Apartamento, Judd, 2014
Why did I spend eight years working toward a goal that, if achieved, would efface the evidence of my effort? What could possibly make this an incredibly fulfilling obligation? If the project is the restoration of 101 Spring Street, Donald Judd’s home and studio in New York City, the answer is unambiguous. Within this 19th-century cast-iron building, Judd originated his idea for the permanent installation: a carefully calibrated relationship between art and its setting which brings about a profound awareness of space and your relationship to it. Judd intended this place to be what he called the ‘measure’ of his work, where it is encountered exactly as he wished. He modified the architecture to make spaces to live in and to create a context for his own art, as well as his carefully selected collection of art (much of it made by his friends). The result deeply engages each visitor’s perception, as it has my own even after countless visits.
Judd’s will established the Judd Foundation to preserve the entirety of this space and make it accessible to people. However, this mission was compromised by the poor condition of the building, including falling pieces of rusted cast iron, extensive life-safety violations, deficient interior environmental systems, and the absence of a certificate of occupancy. Yet the solution, comprehensively restoring the exterior and installing the infrastructure of a modern building within the confines of its historic fabric, had the potential to destroy the very conditions it sought to protect. A multitude of technical, aesthetic, philosophical, pragmatic, logistical, constructional, and administrative decisions, each framed by the question of whether to do anything at all, guided the painstaking preservation process. As the architect for this project, my responsibility (shared with many collaborators) was to sustain the integrity of this authentic experience, which is the sum of an infinite number of qualities.
Judd’s work was conceived in relation to the existing building. The cast-iron façade is astonishingly delicate, a proto-modern assemblage more window than wall. Its plainly visible order radiates from the corner site and establishes a framework for everything within. Judd noted that each floor was essentially one space and he therefore assigned each a distinct purpose: sleeping, dining, studio, etc. One of his few sketches of the building consists of five rectangles depicting each floor plan, arrayed vertically like one of his stack pieces. This signifies that the totality, including the interval between floors (travelled by the stairs and the elevator), is as significant as each separate floor. In a brief description entitled ‘101 Spring Street’, Judd deemed three of his ‘inventions’ important: the third-floor plane, the aligned floor and ceiling on the fourth floor, and the tall baseboard on the fifth floor. These elements create charged domains of space that link art, building, and viewer. Preserving them gave rise to our inventions. Explaining these in more detail helps convey the scope of our endeavour and the close connection between every aspect of the project.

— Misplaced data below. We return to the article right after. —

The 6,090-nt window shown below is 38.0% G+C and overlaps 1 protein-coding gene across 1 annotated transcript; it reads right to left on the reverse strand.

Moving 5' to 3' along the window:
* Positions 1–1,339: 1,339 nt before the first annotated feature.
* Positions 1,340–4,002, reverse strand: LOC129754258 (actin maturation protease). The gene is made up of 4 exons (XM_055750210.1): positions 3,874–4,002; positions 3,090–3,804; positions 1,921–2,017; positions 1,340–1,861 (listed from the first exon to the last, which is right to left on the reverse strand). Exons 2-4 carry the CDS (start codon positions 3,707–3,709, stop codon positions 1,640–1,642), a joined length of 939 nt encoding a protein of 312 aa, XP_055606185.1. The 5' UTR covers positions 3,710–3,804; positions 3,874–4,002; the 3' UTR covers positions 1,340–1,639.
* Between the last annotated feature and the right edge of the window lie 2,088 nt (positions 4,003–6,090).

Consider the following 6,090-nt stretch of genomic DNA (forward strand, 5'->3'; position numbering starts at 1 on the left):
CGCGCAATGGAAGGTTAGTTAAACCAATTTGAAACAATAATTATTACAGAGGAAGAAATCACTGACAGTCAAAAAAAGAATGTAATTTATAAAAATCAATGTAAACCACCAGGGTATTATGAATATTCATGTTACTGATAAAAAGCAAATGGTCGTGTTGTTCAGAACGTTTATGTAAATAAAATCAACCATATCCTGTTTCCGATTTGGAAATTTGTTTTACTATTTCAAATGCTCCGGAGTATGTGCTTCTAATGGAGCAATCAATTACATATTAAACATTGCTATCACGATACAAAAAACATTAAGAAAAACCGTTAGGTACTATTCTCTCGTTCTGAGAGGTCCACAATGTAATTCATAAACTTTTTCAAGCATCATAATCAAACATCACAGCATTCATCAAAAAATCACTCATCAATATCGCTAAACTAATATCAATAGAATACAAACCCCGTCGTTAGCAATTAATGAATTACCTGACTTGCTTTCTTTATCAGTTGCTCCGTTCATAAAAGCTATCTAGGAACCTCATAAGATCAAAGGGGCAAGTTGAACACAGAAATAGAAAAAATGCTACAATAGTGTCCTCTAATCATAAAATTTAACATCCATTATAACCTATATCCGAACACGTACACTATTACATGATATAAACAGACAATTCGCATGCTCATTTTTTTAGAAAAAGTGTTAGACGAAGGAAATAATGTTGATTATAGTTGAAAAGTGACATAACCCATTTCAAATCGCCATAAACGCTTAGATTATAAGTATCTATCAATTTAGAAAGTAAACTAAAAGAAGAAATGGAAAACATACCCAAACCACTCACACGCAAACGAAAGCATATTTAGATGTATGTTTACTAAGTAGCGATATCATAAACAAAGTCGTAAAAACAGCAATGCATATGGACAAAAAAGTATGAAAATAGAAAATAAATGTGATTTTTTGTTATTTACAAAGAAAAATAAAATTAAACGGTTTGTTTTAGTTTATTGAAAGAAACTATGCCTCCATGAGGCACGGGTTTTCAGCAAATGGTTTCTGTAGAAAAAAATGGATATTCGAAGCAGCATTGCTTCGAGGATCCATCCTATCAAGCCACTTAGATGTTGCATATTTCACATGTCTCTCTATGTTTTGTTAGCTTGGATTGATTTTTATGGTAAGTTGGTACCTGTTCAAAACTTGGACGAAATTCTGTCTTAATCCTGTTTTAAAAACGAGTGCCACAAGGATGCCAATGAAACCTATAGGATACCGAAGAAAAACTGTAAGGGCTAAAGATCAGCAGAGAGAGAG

The narrow, three-quarter-inch-deep reveal between the third floor and the enclosing walls is created simply by holding the new oak boards Judd laid over the original wood flooring slightly away from the walls. Could this be the first time this detail, now familiar in architecture, appeared? This small gap, distinguished by a thin strip of brass laid into it, accentuates the entire floor as a discrete plane scaled to the open-ended large floor piece Untitled (1969) made from four thick aluminum plates. The position of the stair enclosure defines an area corresponding to the proportions of this work of art, reinforcing its stature. Judd applied ordinary grey basecoat plaster to the walls and ceiling, which rendered the interior a monolithic volume in dialogue with the room-scaled presence of this piece and the floating surface upon which it rests. However, over time the finish became stained by machine oil (a vestige of the building’s prior use as a textile factory) which seeped though the framing, and in some areas the plaster was peeling away from the wall. It was not possible to clean the plaster or stop the staining process, so the decision was made to replace it entirely. Unfortunately, the same material could not be used because it is now made with different ingredients. The skilled craft of Venetian plaster, quite unlike the expedient means originally employed, was necessary to achieve a successful result. Many samples were tested to arrive at just the right warm grey colour and texture. To preserve the uninterrupted plaster surface, several diameter holes measuring one-eighth of an inch are the only evidence of the sophisticated air sampling smoke detection system hidden above the ceiling.